My Uncle, Johnny, is married to Anna, who is a star when it comes to choosing gifts. Anna and my cousin, Jillian, put together the most wonderful album of old photos and documents from my dad's side of the family and I received a copy of this for Christmas. Jill and I began our family tree making journeys almost simultaneously but she has made huge leaps in terms of gathering information, photos and letters and following leads. Jill is truly the brains of the operation.
When my grandmother, Maisie, died in 2003, it had no impact on me and I'm pretty sure my siblings and cousins would say the same. Our memories of her consist of a)receiving money either wrapped in tissue bound almost impenetrable by sticky tape or taped into one side of a card. She used sticky tape or packing tape for the latter. When she handed out the tissue-wrapped money it was a kind of pot-luck because we'd all get a package but one might have eight two pence pieces in it and another might contain three fifty pence pieces, b)her always having Tanora in the fridge and sadly, in later life, c)needing a lot of home help due to her suffering from dementia.
My dad and his three brothers took great care of their mother and, along with a local lady called Geraldine who did sterling work as home help, they worked out a rota and took turns staying with my grandmother. She liked her own space and had refused her sons' offers of living with any of them.
My memory of my grandmother is of a woman who had no interest in life. Johnny and Anna's gift has turned this view on its head. The pages are filled with photo after photo of a woman who was delighted to be alive, proud of her husband, attentive to her children, in the thick of what was going on around her. I see her knitting out on the road outside her house, I see her arm-in-arm with my grandfather who died before any of his grandchildren were born, I see her dressed up for a night out, I see her wearing jewellery for a special occasion. I see now that the part of her that connected her to life died when her husband, Teddy, did.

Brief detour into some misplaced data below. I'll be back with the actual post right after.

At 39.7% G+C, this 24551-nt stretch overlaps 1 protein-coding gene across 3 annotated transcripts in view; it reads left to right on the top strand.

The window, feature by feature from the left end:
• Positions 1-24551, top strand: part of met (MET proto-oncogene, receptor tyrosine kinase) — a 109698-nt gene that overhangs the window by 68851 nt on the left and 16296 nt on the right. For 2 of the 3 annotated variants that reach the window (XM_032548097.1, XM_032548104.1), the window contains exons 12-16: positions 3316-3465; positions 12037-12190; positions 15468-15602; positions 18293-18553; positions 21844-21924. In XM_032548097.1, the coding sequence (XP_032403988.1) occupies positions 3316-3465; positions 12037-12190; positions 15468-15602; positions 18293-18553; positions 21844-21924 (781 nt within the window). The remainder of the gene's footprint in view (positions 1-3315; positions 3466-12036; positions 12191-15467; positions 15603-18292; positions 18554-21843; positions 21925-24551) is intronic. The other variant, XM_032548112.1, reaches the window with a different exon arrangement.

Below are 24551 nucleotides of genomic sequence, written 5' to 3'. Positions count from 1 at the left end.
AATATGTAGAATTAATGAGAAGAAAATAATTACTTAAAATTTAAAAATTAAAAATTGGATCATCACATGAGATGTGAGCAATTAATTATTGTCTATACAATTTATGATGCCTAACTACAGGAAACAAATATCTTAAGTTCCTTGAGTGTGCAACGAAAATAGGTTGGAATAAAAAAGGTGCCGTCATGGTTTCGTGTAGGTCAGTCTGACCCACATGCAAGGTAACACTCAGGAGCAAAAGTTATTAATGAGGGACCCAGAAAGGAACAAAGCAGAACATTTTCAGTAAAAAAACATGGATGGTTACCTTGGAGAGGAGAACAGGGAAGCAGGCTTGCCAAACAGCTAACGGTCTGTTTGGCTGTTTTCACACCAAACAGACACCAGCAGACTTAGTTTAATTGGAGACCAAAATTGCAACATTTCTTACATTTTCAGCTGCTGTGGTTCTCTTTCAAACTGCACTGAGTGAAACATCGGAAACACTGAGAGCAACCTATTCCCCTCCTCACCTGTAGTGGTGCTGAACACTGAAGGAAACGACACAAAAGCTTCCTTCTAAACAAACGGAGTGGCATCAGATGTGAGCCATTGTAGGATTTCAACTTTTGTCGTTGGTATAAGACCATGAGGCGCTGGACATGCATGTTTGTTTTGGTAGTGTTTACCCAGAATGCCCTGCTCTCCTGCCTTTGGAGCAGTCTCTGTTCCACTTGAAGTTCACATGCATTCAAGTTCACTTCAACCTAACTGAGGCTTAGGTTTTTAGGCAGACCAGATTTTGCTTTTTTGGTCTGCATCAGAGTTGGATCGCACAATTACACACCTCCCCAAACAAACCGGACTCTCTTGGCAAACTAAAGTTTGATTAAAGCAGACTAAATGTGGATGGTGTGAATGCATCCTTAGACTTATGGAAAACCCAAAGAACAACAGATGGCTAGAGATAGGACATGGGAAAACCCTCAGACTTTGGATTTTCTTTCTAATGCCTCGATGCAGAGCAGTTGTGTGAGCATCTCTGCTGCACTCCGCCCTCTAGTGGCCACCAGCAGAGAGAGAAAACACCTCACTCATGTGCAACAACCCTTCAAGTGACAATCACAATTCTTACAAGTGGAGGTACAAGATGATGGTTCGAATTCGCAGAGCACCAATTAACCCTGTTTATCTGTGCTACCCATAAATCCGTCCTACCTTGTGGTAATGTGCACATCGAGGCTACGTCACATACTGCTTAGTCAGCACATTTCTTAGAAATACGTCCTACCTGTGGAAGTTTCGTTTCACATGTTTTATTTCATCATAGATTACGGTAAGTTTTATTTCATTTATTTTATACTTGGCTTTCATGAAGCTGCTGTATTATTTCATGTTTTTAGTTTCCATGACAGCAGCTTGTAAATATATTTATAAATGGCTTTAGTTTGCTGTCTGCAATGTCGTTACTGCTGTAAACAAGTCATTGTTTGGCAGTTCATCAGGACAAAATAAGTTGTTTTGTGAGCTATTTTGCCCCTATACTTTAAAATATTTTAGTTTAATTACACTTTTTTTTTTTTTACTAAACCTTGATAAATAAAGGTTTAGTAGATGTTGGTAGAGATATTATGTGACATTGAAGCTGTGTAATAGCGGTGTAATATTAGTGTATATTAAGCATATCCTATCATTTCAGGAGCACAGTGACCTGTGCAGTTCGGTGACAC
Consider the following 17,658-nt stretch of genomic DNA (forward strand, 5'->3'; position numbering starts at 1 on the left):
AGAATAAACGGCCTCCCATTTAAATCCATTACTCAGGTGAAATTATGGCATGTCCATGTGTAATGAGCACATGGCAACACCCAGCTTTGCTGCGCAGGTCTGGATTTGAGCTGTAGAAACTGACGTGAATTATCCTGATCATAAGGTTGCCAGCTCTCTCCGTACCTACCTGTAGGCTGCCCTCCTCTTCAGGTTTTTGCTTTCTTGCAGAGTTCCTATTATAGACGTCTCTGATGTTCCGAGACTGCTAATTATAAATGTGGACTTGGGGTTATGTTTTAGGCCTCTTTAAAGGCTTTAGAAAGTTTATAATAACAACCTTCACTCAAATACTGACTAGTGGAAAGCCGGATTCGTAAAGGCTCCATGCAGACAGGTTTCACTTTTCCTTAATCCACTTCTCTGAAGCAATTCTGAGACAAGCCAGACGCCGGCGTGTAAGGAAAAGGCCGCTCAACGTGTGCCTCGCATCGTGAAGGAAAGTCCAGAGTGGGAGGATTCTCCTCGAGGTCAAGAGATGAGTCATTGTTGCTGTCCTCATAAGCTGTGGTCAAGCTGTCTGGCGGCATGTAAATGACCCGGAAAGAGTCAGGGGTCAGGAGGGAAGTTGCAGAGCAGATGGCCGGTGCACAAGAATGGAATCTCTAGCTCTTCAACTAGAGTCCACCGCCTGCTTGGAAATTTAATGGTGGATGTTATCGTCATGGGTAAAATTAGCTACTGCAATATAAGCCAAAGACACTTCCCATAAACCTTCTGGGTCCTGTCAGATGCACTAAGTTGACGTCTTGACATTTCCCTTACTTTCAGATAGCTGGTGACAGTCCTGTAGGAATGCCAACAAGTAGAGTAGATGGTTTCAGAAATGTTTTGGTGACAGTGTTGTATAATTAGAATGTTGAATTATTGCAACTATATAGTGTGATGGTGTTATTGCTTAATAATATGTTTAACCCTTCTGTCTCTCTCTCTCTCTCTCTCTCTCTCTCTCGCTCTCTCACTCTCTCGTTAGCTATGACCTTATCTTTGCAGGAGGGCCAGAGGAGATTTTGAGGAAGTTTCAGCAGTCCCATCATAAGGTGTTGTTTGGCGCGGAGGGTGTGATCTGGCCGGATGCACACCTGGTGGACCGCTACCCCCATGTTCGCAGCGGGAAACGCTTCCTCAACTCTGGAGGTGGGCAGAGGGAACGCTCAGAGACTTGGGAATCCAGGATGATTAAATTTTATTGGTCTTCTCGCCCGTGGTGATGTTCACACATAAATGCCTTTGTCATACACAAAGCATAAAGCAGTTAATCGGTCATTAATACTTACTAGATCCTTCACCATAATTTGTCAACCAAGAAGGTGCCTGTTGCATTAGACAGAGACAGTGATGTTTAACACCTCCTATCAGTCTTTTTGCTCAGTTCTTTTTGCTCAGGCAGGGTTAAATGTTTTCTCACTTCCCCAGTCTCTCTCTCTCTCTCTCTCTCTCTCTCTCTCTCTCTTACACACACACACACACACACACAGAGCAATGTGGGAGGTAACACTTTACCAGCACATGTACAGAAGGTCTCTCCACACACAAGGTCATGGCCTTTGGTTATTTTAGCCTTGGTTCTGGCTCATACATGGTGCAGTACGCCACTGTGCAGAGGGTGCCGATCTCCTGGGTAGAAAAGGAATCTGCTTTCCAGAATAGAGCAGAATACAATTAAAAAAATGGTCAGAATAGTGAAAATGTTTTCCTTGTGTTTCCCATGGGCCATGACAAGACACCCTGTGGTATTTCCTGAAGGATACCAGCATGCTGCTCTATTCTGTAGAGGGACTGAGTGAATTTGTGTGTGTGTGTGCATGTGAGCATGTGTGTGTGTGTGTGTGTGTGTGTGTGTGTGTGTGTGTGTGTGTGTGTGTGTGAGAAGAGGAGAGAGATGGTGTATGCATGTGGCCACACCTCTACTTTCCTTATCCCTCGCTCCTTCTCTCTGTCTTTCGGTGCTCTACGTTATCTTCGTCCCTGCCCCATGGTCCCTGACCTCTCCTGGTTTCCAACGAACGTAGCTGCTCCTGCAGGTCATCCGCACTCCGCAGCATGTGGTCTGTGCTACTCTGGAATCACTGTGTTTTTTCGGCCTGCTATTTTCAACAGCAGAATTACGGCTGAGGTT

It makes me deliriously happy that Maisie had once lived and loved life. The old lady that I had met as my grandmother was a far-removed version of herself.
The new lady I met is far removed from my grandmother. She is the author of one of my favourite blogs, Awfully Chipper. Much as I love reading her blog posts, it was a massive bonus that this woman speaks just as she writes. She is witty, clever and yet really down-to-earth and droll. She blogs under the pen-name (Not) Maud and has led a fascinating life (don't get me wrong, I mean to date, she's really young). If you are not already one of her readers, I would suggest you start at this blog post and then move on to this one. But it's all good anyway, these are only a couple that I particularly enjoyed. My head starts to spin if I try to work out how long it has been since I've had any amount of face-to-face conversation time with an adult that isn't my doctor. The company and discourse equalled sheer pleasure. Before meeting in person (Not) Maud and I had had online exchanges through a blogging group in which I received help with aspects of blogging that I found difficult. If it weren't for this woman and others in that group I would not have attempted to include the above links in this post. Should grief ever cause me to seem to my grandchildren as my grandmother, Maisie, seemed to me, (Not) Maud will have played a part in keeping this record of a woman who was interested in life for my descendants. Some day someone may think of this album of musings the way I think of the album I received this Christmas.